This post is written by Debbie Watkins, SBI Senior Advisor, Channels & Linkages.
Humans have a propensity to label people, ideas or things based on our initial opinions of them. Ori and Ron Brafman, the authors of “Sway – the irresistible pull of irrational behaviour” term this the “diagnosis bias,” and it includes our inability to reconsider those initial value judgments once we’ve made them. Once a person is given a label (and even indirectly, a diagnosis), it’s hard for us to see other people in a way that isn’t biased by that label.
One-off quantitative demand surveys have a tendency to do this – by capturing information of people at a single point in time, they tend to infer that what the person was doing at that moment in time is all they ever do, and of course that isn’t the case. Making strategic decisions based on a limited set of data is referred to by behavioural economists as the “what you see is all there is” mindset – and can often set you off down the wrong track.
As a tool to help a mobile financial services provider design a business strategy, therefore, a point-in-time one-off research exercise is arguably not going to be much help. People’s financial behaviour and needs tend to fluctuate based on varying circumstances – the season, time of month, even time of day can have an impact – and therefore the answers that may be given when they’re planting this season’s crop are unlikely to be the ones you may have obtained at 3pm on the Wednesday afternoon when they were interviewed.
Previous research we have conducted to help financial institutions determine people’s needs for financial services has highlighted that people tend to use a range of financial services simultaneously – both several sources of borrowing and several forms of savings – and that they often continue (or even increase) their use of informal services when they get access to formal financial services. In order to gain true insight into the “big question” of the type of services that a low-income customer will recognize as having value to them, an in-depth understanding is required of what they do now; how often; where; why; how much they pay; and what the challenges (pain points) are of the current methods.
At the same time, it is important to record not just facts, but the individuals’ perception of the facts. Why do they make the choices they currently make? What is their own perception of their current coping strategies? How much do local culture, informal networks, and immediate community have on the decisions they make? Are ways of doing things that seem perfectly normal to them, totally abnormal in another setting?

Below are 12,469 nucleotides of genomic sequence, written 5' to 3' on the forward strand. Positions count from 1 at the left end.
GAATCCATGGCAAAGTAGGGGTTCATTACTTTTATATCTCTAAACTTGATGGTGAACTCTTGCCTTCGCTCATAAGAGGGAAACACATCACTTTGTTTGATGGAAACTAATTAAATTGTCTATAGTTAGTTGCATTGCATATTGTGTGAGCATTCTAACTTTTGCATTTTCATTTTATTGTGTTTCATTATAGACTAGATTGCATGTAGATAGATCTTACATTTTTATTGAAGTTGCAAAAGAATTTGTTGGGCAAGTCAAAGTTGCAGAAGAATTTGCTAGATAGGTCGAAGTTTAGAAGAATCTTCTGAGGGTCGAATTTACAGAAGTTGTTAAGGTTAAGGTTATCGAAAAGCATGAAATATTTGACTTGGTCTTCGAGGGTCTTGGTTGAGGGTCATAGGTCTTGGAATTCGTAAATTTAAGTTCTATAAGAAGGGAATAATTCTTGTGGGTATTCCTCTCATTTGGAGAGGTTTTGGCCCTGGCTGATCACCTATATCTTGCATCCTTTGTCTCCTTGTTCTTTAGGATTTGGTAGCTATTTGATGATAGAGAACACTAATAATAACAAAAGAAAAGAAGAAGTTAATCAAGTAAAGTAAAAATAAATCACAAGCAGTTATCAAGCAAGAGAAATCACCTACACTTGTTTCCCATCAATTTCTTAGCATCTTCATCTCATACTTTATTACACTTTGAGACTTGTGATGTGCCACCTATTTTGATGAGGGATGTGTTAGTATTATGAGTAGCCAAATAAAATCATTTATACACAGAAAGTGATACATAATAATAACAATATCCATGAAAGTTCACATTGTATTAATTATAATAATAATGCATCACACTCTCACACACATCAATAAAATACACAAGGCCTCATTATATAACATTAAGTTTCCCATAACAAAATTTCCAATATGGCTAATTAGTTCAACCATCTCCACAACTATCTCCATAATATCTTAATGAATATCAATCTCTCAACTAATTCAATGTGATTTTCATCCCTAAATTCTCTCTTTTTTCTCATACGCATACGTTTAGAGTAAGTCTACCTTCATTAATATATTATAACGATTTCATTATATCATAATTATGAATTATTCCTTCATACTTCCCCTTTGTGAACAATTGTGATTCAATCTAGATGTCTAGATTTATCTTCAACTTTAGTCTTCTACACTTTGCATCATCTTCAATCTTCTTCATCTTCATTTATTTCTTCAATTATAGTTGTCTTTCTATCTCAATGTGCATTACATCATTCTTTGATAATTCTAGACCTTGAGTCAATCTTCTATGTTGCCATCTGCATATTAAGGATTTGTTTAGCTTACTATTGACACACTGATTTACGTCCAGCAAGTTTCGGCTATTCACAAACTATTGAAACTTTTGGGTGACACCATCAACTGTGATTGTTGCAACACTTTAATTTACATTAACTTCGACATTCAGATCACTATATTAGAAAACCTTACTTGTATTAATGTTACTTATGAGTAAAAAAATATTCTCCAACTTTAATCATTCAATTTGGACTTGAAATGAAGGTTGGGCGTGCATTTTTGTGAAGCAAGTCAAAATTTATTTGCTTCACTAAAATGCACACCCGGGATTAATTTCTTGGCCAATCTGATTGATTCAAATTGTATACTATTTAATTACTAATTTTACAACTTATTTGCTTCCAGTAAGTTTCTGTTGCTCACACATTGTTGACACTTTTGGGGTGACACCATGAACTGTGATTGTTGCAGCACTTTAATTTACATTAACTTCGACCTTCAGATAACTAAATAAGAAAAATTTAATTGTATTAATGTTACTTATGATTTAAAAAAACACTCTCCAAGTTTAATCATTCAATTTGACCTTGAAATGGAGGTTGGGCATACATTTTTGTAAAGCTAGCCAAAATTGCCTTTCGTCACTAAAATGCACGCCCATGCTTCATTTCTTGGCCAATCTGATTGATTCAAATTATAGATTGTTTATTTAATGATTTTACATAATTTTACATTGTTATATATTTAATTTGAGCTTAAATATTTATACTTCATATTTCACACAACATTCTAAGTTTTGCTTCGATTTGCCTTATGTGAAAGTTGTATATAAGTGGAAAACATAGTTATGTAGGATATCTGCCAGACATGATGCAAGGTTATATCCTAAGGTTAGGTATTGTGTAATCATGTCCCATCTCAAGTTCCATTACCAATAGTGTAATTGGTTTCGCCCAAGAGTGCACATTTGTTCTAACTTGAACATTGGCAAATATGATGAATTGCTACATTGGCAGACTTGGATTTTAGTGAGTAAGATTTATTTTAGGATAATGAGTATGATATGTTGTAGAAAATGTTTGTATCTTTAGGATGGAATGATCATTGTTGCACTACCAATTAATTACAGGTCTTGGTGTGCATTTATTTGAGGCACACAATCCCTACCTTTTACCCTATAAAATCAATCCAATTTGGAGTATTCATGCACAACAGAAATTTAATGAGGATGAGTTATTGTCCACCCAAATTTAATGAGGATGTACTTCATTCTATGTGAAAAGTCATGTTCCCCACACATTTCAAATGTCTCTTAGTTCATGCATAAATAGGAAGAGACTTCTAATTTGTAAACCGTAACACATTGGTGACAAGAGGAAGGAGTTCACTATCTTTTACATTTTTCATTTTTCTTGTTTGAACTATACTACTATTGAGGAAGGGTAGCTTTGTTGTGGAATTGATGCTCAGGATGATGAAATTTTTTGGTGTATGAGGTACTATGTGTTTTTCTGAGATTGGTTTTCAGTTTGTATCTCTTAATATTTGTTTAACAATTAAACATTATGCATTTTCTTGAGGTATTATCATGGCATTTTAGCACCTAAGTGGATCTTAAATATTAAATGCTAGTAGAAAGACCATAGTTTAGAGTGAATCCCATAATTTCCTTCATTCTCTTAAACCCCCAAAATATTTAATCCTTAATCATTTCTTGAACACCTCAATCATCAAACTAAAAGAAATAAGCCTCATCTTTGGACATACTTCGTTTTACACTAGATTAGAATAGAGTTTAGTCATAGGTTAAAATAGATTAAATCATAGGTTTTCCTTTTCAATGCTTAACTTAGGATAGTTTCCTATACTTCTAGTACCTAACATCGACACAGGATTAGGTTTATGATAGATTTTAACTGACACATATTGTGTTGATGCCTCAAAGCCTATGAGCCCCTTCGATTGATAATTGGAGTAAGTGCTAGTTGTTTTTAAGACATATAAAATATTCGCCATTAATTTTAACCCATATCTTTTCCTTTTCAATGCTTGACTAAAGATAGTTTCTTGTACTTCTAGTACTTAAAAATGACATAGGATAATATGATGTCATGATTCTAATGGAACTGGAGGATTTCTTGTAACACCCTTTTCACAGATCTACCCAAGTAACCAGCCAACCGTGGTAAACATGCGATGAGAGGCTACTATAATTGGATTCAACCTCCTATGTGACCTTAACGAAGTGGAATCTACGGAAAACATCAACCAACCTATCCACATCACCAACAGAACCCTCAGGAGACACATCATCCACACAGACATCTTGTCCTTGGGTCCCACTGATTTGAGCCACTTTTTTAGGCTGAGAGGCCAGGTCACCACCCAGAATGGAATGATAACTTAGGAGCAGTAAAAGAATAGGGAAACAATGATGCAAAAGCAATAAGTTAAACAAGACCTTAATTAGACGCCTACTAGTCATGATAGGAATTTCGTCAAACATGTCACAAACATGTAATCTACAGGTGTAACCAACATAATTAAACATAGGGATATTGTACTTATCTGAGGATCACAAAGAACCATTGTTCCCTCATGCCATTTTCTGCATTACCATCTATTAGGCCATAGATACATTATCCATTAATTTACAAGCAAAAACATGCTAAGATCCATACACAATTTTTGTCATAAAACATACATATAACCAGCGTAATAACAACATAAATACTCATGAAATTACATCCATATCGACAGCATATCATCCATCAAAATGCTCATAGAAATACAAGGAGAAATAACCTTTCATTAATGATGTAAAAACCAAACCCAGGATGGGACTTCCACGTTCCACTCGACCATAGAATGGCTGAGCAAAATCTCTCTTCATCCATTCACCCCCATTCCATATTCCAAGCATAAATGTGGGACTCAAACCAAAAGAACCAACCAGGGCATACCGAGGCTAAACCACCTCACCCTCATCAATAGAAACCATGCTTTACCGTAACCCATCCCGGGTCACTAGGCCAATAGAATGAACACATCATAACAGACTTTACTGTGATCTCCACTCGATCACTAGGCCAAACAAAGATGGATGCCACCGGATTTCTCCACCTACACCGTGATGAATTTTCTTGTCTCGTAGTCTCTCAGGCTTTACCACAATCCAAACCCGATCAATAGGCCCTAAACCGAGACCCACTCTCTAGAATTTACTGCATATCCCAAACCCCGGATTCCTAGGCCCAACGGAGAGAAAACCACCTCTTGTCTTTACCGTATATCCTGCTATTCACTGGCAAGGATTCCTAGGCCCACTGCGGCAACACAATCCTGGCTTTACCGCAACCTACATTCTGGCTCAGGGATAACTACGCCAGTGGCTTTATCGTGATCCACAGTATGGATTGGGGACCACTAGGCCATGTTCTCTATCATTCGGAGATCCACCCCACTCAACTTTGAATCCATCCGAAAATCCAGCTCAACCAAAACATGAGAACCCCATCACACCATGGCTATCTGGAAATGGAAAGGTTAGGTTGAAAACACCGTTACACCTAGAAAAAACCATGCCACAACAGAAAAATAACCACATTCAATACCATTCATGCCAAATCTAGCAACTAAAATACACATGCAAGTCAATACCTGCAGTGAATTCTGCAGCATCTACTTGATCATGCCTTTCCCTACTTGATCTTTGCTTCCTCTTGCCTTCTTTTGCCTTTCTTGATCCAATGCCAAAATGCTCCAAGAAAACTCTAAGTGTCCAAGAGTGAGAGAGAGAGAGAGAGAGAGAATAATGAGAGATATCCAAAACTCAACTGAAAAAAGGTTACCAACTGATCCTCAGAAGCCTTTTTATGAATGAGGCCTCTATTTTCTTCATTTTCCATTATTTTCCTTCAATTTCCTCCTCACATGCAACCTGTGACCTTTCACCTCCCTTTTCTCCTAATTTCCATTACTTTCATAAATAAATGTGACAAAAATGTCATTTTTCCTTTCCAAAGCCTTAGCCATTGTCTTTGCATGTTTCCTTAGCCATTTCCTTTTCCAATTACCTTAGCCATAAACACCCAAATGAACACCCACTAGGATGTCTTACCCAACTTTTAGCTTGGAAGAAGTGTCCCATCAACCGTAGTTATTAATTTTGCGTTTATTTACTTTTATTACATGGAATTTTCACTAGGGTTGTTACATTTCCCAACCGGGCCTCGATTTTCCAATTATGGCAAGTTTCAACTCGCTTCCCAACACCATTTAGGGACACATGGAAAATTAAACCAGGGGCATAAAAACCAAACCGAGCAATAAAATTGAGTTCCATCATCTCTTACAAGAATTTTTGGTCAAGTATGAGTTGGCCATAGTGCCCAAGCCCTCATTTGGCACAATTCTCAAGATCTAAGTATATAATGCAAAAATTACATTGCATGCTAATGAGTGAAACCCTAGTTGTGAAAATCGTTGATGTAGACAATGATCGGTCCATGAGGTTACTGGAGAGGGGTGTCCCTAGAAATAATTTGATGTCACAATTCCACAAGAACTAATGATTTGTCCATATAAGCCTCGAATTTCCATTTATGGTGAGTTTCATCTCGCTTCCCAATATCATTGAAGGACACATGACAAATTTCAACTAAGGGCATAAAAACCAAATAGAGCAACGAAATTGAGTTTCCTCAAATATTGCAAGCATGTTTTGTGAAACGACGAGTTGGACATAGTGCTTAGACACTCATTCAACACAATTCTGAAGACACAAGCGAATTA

The main driving force behind gaining this kind of insight is to determine how (or whether!) the proposed service will be perceived as valuable to the intended customer base. It won’t be “new” to them; it will be an alternative to what they’re using already. The mobile money provider is not inventing money transfer – their target market has been doing it through informal channels ever since they discovered that more work was available in urban areas (a very, very long time). The bank is not inventing savings – their target market is already saving with local cooperative groups or buying appreciating assets such as gold or cows.
To further understand how context and current networks can have such an impact on the value proposition of a planned new service, here are a number of real-life existing safekeeping scenarios, with an (evidence-based) evaluation of the cost and risk of each.
The value proposition of any new service will therefore be evaluated and compared against the services that the customer is using already. Is the money transfer cheaper/quicker/more convenient? Is the savings account more flexible/safer/easily accessible in an emergency? This is one key reason why there is no “one size fits all” solution – the answers to these questions will not be the same in Kenya as they are in Bangladesh; will not be the same for urban rickshaw drivers and rural farmers.
The impact of failing to consider local context and the customer value proposition is low adoption levels. The phrase “you can’t market someone into using something that doesn’t make sense for them” is particularly applicable to low-income populations – who are extremely difficult to sell to, and capable of quickly working out whether something is useful, relevant and valuable. By ensuring you really understand the complexity of the lives of your customers, not just as it is on the 3pm on a Wednesday, you can make sure your “something” is.